|Rest of world will see MB, while we'll see Old English|
The officials in Cooperstown, N.Y., are scheduled to announce their new members during an evening ceremony, with the new members being inducted during summertime ceremonies.
NOW I DON’T have a ballot, or any say, in who gets picked. So this isn’t one of those columns written by someone justifying why they picked who they did and informing the world why they’re wrong for disagreeing with them.
I’m just a fan. Someone who has watched countless ballgames throughout the past four decades and has devoted too much of my life to following the activities of the American and National leagues (usually rooting for the former).
I’m realistic enough to know that one-time White Sox Magglio Ordoñez or former Cub Derrek Lee aren’t going to be honored. In fact, if you’re determined to pay attention only to a Chicago angle, then you’ll be obsessed with whether or not one-time Cubbie slugger Sammy Sosa gets enough votes to even remain on the Hall of Fame ballot for future years.
|Ramos, Pate will see their baseball card values boost|
Or will this be the year he finally fades into anonymity; quite an outcome for the guy who two decades ago was one of baseball’s biggest names. But now has to deal with the “s-word” tagged to his name, even though there is no hard evidence (nothing admissible in court) that would convince people he used steroids.
|An unsung beisbol star|
|Should he really overshadow Raines?|
While I see Raines as one of the best ever, they merely see the second-best of his own era. Which is nonsensical!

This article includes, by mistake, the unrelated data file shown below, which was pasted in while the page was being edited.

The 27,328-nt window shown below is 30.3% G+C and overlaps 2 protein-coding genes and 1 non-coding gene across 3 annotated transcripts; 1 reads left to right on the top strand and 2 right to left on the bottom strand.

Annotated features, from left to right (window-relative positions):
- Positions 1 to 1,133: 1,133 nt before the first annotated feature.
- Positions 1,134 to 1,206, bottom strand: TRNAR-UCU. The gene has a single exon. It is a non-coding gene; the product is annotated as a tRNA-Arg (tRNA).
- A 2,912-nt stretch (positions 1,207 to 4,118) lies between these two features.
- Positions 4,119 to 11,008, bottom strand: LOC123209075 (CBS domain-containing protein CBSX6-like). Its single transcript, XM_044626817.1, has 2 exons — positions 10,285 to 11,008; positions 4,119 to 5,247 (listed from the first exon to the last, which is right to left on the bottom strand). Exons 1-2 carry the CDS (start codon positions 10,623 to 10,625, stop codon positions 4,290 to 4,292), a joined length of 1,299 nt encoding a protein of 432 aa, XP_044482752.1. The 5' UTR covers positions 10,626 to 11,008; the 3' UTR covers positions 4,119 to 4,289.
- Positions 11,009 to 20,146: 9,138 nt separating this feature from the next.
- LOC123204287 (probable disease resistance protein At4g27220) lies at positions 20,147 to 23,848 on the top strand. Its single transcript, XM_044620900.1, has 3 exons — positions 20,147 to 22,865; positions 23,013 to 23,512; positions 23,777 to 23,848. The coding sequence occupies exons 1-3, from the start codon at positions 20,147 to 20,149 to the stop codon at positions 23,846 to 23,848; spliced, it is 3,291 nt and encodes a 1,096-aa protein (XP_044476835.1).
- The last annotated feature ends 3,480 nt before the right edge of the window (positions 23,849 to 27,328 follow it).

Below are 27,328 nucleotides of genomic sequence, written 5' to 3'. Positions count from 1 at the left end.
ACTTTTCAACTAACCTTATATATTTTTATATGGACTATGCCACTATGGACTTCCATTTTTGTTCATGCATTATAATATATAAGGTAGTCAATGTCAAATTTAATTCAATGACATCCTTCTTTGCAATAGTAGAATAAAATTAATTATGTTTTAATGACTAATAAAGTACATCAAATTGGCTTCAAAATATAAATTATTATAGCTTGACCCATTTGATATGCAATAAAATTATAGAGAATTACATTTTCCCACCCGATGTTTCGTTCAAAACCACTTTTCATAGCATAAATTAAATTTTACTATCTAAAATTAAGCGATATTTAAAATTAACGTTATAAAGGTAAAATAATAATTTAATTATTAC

Raines, however, could wind up becoming the closest we get to a legitimate Chicago angle. For he also played for the Chicago White Sox in the early 1990s and was a part of that 1993 ballclub that won a division title (hitting .444 and scoring five runs in the playoffs against the ultimate World Series champion Toronto Blue Jays).
|Top base thieves of all-time, not just '81|
He also returned to Chicago in the mid-2000s for three seasons – which made him a first base coach for that World Series-winning team the White Sox had in 2005.
AS FOR GUERRERO, there isn’t a hard Chicago connection – he played for the Los Angeles Angels, Baltimore Orioles and Texas Rangers, along with Montreal. But one of the funniest moments I ever saw in a ballpark took place at Wrigley Field and involved Guerrero.
|Will he get another chance next year?|
It was 2003 and the Expos were in town to play the Cubs in what turned out to be one of the last games they played here before relocating to Washington, D.C. Guerrero hit a home run not only over the left field wall, but over the bleachers and out onto Waveland Avenue.
Cubs fans gathered outside the ballpark tried to partake in the tradition of throwing back a home run ball hit by a visiting team player – only the people out there had such weak throwing arms that they couldn’t get the ball back into the ballpark. Their tosses kept hitting the screen that offered protection to nearby homeowners.
Truly worth a chuckle to see the effort by Cubs fans, who showed us firsthand that day why none of them were playing for the Cubs.